32. Nicki Yoder says:

    We live in delaware n its a pretty good state for children. We live on a farm but the town of dover is 5 minute away. so were in the most perfect spot in the country but not too far from town. then again delaware isnt that big of a state but my daughter gets the best of both worlds

  33. Roz says:

    I really feel like everyone should raise their kids where they are most comfortable and a place where they can be productive, happy and safe citizens. I grew up in a ‘somewhat’ rural area and then as an adult, moved to Wyoming. The least populated state in our nation. It was the best decision of my life. Yes, it’s not as diverse as other places, but I love it. Wyoming takes a specific type of person, which I believe is why there’s only 500k people in the whole state! My husband and I had our first baby in Wyoming and I’m so proud of that. We’ve since moved a couple hours away from where we had our son to a small town(as in 1000 people, which is large for us). We are living in town for a while so it’s close to my husband’s job. We plan on moving out of town in the next year or two. We will be over 30 miles from any type of town or school and will be ranching. Our nearest neighbors will be miles away. This is what we want. My husband grew up in a two room school and we like this life (and no, we aren’t old. My husband graduated in 2001, our son is 6 months). The school has closed in the last couple years, so when our son gets to school age we will have to make a decision to send him on a bus for a 30+ mile ride or to homeschool. We are leaning towards homeschooling. This is the life we are very happy with and love. Like I said, everyone should live where they are comfortable and productive. If we (ranchers) didn’t live our life like this and do what we do, there wouldn’t be any beef. If people didn’t live in cities there wouldn’t be cooprorations and beautiful museums for us to visit. I don’t think there is one place that can be labeled BEST. Just places that can be labeled BETTER for each family’s needs.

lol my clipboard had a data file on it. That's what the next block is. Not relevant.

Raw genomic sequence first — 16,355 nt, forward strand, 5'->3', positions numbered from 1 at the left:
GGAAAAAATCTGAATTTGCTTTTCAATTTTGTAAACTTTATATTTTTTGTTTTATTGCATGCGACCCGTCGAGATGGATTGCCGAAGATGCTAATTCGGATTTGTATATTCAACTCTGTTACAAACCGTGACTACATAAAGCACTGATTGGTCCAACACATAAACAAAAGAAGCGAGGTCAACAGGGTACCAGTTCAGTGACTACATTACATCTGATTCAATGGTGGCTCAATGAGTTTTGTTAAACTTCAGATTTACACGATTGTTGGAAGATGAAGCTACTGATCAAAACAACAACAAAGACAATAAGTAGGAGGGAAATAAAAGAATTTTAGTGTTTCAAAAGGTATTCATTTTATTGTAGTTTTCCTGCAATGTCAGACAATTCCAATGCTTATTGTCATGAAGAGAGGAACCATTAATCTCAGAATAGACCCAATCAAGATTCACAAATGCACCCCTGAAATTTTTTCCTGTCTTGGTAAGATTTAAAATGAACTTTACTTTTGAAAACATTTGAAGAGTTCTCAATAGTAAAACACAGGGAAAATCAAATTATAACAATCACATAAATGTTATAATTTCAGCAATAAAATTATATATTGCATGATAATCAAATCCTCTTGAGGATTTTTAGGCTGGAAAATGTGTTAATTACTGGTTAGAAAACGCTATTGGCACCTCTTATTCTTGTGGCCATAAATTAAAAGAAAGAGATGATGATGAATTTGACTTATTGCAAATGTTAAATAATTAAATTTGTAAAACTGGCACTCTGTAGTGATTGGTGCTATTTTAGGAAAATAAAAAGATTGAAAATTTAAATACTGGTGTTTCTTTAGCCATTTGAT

34. christine says:

    I grew up in Philly. I live in CT now and work in Manhattan. There are things about growing up as a city kid that you learn, and things you are clueless about that happen seemingly in the rest of the country. Country- Like that you can leave your outgoing mail in the mailbox with the little flag up and the postman will take it for you?!!? A revelation. City-Like to not look back or around you if there’s shouting or a commotion- don’t be part of a ruckus, keep walking! I’m 34 and just got my first driver’s license in November because I’ve never needed it and there was no driver’s ed in Philly and I can tell you exactly where to get on the subway to get out in front of the stairway of any stop of the 1,2,3,4,5,6,N,R,W lines and yes, I just got my license, so what, harrumph. At any rate, I am glad I live an hour away from Manhattan, so that my kids will be able to experience the city, whilst living in a home bigger than a lunchbox.

  35. Katie says:

    White people in Utah vs. white people in Pennsylvania? Both are states notorious for their lack of affection for diversity. Seems you traded the same for the same. Curious why you didn’t mention Philly as a scene for your city fix. I can imagine why.

  36. MonicaBielanko says:

    True enough about the diversity in the country. I guess it’s the Mormonism I’m mostly excited about escaping. But to me, the country is infinitely better than the suburbs of Utah. Not sure what you mean about Philly, I like it well enough (Serge LOVES it) but I lived in NYC and absolutely fell in love with it.